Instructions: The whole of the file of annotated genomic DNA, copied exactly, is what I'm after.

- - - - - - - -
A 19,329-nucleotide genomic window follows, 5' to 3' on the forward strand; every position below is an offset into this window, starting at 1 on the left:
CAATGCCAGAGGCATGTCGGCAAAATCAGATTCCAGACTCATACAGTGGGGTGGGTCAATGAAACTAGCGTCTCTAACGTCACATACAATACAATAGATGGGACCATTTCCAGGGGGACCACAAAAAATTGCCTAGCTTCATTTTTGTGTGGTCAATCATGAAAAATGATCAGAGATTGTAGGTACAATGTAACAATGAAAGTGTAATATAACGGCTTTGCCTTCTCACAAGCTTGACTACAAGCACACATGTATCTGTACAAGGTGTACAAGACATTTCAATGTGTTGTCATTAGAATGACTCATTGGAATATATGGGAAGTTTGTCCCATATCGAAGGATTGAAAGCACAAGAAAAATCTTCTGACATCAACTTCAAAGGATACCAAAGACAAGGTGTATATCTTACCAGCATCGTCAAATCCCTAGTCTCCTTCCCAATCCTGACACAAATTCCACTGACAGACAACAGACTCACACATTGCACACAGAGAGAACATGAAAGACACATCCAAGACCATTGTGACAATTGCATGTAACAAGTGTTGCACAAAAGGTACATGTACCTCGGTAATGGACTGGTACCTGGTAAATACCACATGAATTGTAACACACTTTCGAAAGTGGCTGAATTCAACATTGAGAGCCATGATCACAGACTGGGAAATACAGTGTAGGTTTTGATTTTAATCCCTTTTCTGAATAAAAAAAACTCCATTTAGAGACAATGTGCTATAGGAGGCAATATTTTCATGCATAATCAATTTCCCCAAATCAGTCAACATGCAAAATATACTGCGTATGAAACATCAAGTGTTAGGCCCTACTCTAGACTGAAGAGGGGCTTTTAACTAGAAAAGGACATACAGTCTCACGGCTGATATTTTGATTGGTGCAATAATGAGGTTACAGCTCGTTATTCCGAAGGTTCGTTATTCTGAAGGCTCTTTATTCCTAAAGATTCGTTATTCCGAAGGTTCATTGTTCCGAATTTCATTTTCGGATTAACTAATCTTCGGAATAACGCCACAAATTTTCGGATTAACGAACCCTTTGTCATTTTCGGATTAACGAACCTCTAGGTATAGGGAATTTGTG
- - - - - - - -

A 19,329-nucleotide genomic window follows, 5' to 3' on the forward strand; every position below is an offset into this window, starting at 1 on the left:
CAATGCCAGAGGCATGTCGGCAAAATCAGATTCCAGACTCATACAGTGGGGTGGGTCAATGAAACTAGCGTCTCTAACGTCACATACAATACAATAGATGGGACCATTTCCAGGGGGACCACAAAAAATTGCCTAGCTTCATTTTTGTGTGGTCAATCATGAAAAATGATCAGAGATTGTAGGTACAATGTAACAATGAAAGTGTAATATAACGGCTTTGCCTTCTCACAAGCTTGACTACAAGCACACATGTATCTGTACAAGGTGTACAAGACATTTCAATGTGTTGTCATTAGAATGACTCATTGGAATATATGGGAAGTTTGTCCCATATCGAAGGATTGAAAGCACAAGAAAAATCTTCTGACATCAACTTCAAAGGATACCAAAGACAAGGTGTATATCTTACCAGCATCGTCAAATCCCTAGTCTCCTTCCCAATCCTGACACAAATTCCACTGACAGACAACAGACTCACACATTGCACACAGAGAGAACATGAAAGACACATCCAAGACCATTGTGACAATTGCATGTAACAAGTGTTGCACAAAAGGTACATGTACCTCGGTAATGGACTGGTACCTGGTAAATACCACATGAATTGTAACACACTTTCGAAAGTGGCTGAATTCAACATTGAGAGCCATGATCACAGACTGGGAAATACAGTGTAGGTTTTGATTTTAATCCCTTTTCTGAATAAAAAAAACTCCATTTAGAGACAATGTGCTATAGGAGGCAATATTTTCATGCATAATCAATTTCCCCAAATCAGTCAACATGCAAAATATACTGCGTATGAAACATCAAGTGTTAGGCCCTACTCTAGACTGAAGAGGGGCTTTTAACTAGAAAAGGACATACAGTCTCACGGCTGATATTTTGATTGGTGCAATAATGAGGTTACAGCTCGTTATTCCGAAGGTTCGTTATTCTGAAGGCTCTTTATTCCTAAAGATTCGTTATTCCGAAGGTTCATTGTTCCGAATTTCATTTTCGGATTAACTAATCTTCGGAATAACGCCACAAATTTTCGGATTAACGAACCCTTTGTCATTTTCGGATTAACGAACCTCTAGGTATAGGGAATTTGTG